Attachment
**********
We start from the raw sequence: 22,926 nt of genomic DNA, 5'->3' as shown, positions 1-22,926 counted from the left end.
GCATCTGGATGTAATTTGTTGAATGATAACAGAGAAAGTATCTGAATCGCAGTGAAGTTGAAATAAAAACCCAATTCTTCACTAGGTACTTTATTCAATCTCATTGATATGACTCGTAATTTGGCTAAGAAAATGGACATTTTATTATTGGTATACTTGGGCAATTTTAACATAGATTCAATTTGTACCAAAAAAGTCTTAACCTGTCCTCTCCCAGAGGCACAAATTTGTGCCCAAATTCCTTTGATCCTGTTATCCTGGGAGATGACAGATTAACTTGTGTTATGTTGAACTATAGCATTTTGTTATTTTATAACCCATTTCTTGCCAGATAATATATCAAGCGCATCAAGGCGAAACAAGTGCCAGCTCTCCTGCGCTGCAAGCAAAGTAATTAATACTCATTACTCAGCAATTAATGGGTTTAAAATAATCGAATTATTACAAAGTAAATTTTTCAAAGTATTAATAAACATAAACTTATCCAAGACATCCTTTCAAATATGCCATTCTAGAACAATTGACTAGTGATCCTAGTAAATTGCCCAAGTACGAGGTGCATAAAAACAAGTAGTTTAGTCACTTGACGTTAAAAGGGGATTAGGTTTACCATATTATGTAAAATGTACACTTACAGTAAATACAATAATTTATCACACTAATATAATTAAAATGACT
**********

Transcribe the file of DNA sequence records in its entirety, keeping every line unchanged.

We start from the raw sequence: 22,926 nt of genomic DNA, 5'->3' as shown, positions 1-22,926 counted from the left end.
GCATCTGGATGTAATTTGTTGAATGATAACAGAGAAAGTATCTGAATCGCAGTGAAGTTGAAATAAAAACCCAATTCTTCACTAGGTACTTTATTCAATCTCATTGATATGACTCGTAATTTGGCTAAGAAAATGGACATTTTATTATTGGTATACTTGGGCAATTTTAACATAGATTCAATTTGTACCAAAAAAGTCTTAACCTGTCCTCTCCCAGAGGCACAAATTTGTGCCCAAATTCCTTTGATCCTGTTATCCTGGGAGATGACAGATTAACTTGTGTTATGTTGAACTATAGCATTTTGTTATTTTATAACCCATTTCTTGCCAGATAATATATCAAGCGCATCAAGGCGAAACAAGTGCCAGCTCTCCTGCGCTGCAAGCAAAGTAATTAATACTCATTACTCAGCAATTAATGGGTTTAAAATAATCGAATTATTACAAAGTAAATTTTTCAAAGTATTAATAAACATAAACTTATCCAAGACATCCTTTCAAATATGCCATTCTAGAACAATTGACTAGTGATCCTAGTAAATTGCCCAAGTACGAGGTGCATAAAAACAAGTAGTTTAGTCACTTGACGTTAAAAGGGGATTAGGTTTACCATATTATGTAAAATGTACACTTACAGTAAATACAATAATTTATCACACTAATATAATTAAAATGACT